Eve of the Exceptionals
Rawlings Books, January 2017
It begins in a darkened room one night when Gem is fourteen. She and her Anima, Finn, are in the process of locating and stealing a magical object when the room bursts into light and they are accosted by Prince Ryzen, also fourteen. Gem resists her initial instinct which is to shoot the prince with an arrow. He, in turn, tells her how to escape while warning her that she cannot do so successfully with the Heart of Cyan, the magical gem she is trying to steal.
Fast forward four years. Gem is now a soldier in the Northern Guard and well on her way to becoming the best in her group. She hasn’t seen Ryzen since that fateful night, but still feels the warm, strong emotions that flowed through her when their eyes met. She’s often wondered whether he felt the same way, but has no way to determine whether that’s true.
Ryzen has harbored similar emotions about Gem, but no matter how hard he’s searched, often using magical methods, no trace of her has surfaced. Meanwhile, a dire threat is looming on the horizon. Dark and evil creatures from the Shadowlands are sweeping toward the kingdom and Ryzen must determine who the other is who must align with him to fully release the power of the Heart.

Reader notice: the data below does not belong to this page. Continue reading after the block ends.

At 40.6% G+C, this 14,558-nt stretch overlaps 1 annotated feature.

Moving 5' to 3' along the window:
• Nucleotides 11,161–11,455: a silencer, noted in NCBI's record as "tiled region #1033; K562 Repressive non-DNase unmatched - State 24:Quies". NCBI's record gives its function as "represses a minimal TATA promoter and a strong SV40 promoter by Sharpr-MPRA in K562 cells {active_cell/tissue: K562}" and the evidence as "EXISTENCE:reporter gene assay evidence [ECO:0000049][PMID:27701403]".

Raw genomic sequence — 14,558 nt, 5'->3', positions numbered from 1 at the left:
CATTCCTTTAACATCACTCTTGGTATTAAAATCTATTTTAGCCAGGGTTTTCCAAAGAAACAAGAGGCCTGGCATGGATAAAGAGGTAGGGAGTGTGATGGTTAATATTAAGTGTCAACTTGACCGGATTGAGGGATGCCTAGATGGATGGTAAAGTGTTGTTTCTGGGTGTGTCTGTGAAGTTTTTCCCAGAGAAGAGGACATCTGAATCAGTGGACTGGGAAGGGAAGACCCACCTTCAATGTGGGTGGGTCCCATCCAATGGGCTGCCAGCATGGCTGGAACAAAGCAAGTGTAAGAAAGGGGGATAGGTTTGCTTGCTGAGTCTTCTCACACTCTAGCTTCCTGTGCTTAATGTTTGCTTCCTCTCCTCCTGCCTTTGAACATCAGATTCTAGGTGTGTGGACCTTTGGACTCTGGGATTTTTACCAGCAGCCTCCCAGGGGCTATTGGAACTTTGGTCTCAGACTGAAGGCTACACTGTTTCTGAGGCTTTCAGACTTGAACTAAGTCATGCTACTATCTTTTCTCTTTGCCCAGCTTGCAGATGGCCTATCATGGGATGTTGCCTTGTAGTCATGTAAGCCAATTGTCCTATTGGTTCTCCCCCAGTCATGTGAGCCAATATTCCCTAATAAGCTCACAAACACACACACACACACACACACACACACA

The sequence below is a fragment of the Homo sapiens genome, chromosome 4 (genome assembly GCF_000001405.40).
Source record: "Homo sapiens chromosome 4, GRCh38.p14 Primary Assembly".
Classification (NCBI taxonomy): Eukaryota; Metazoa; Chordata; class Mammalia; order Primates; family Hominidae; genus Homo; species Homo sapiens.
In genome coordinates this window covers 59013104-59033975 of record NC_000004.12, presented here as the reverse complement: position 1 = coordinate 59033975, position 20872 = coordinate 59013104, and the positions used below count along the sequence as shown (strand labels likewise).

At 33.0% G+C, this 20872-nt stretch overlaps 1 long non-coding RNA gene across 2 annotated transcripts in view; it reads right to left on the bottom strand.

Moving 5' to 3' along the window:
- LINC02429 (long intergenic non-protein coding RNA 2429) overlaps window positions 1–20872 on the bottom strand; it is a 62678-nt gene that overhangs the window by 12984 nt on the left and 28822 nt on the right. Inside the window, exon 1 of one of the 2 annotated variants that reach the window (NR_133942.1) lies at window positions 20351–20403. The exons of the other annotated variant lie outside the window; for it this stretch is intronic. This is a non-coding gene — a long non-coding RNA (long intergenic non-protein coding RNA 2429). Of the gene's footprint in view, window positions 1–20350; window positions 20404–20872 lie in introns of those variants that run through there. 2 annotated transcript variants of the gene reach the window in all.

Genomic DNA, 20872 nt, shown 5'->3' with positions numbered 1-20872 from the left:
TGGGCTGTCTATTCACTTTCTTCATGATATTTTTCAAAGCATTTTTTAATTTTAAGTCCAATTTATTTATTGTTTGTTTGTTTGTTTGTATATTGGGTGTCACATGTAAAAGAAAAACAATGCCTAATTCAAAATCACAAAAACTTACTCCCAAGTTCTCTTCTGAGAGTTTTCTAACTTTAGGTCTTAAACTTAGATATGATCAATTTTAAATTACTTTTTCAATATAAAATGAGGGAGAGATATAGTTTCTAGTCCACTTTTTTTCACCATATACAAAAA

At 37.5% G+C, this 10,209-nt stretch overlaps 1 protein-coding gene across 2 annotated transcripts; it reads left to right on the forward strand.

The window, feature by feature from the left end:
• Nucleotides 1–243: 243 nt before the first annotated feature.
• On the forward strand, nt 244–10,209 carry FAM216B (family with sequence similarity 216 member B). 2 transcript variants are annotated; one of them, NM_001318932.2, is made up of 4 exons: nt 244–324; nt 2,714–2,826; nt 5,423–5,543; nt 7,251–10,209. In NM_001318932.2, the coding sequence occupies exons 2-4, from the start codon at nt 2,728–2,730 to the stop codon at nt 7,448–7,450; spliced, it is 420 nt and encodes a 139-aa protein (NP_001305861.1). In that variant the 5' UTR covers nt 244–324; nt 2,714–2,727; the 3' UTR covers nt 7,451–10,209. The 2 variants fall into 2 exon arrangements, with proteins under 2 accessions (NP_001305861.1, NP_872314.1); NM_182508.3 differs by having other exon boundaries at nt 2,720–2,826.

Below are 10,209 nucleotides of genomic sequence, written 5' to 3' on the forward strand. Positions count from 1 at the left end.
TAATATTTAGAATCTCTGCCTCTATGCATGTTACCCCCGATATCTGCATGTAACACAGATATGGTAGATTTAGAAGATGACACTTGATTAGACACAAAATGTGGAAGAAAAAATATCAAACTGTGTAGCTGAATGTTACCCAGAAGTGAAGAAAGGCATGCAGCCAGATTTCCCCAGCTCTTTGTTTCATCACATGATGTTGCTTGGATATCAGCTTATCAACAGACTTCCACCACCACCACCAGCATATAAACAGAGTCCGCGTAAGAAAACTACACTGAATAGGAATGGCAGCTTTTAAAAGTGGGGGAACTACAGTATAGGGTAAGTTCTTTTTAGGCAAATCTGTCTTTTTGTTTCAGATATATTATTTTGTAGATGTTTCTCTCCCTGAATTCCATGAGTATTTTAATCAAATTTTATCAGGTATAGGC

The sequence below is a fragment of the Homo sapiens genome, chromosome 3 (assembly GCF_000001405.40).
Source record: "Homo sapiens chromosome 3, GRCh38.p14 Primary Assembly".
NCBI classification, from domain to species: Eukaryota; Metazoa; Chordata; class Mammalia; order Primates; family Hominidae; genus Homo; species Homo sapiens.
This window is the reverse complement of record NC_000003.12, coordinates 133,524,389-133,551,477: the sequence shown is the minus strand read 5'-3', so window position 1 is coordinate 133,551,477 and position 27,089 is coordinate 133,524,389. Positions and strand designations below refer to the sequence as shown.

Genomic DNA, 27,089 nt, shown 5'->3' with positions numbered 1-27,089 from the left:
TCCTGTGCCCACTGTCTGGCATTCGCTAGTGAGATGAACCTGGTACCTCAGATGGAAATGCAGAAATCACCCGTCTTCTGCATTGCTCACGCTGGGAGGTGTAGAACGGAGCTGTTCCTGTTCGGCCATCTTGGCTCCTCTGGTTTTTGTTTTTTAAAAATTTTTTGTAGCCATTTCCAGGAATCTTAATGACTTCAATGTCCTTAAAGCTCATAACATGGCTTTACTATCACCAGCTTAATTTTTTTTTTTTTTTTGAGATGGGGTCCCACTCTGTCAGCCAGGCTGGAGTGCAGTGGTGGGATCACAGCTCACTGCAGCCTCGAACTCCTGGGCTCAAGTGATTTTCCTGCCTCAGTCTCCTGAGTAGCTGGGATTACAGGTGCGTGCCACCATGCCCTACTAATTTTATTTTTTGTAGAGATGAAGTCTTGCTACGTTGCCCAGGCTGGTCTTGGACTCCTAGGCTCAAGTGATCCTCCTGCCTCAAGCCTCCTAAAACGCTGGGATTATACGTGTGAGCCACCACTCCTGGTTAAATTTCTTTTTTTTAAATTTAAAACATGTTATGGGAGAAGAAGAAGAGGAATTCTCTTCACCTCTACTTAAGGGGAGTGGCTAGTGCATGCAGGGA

When Gem is assigned to guard Ryzen as the threat escalates, it sets in motion several things. She will learn who she really is and why she so strongly doubts the probability she’s the other one able to fully power the Heart. Both she and Ryzen will encounter a host of interesting and unusual creatures, many magical. They must fight their way to a place where another royal is being held captive by the most evil of forces and work with the witches who have long considered mortals as treacherous beings to win the day.
I have mixed feelings about this book. On the positive side, the overall adventure is a good tale and the magic and magical creatures are well crafted. However, there are places where modern slang like ‘freak out’ and ‘How do we test the new powers this baby has,’ are used and mess with what I call the rule of internal consistency regarding fantasy. The entire story takes place in a medieval type world. If it happened in a back and forth between such a world and our present day (urban fantasy) these wouldn’t stick out.
There are also places where things aren’t explained completely, like how and why she was in the room to steal the gem at the beginning of the story and these pulled my attention away from the story as I wondered about them. Still, it’s an enjoyable tale in an interesting world.
Reviewed by John R. Clark, MLIS, July 2017.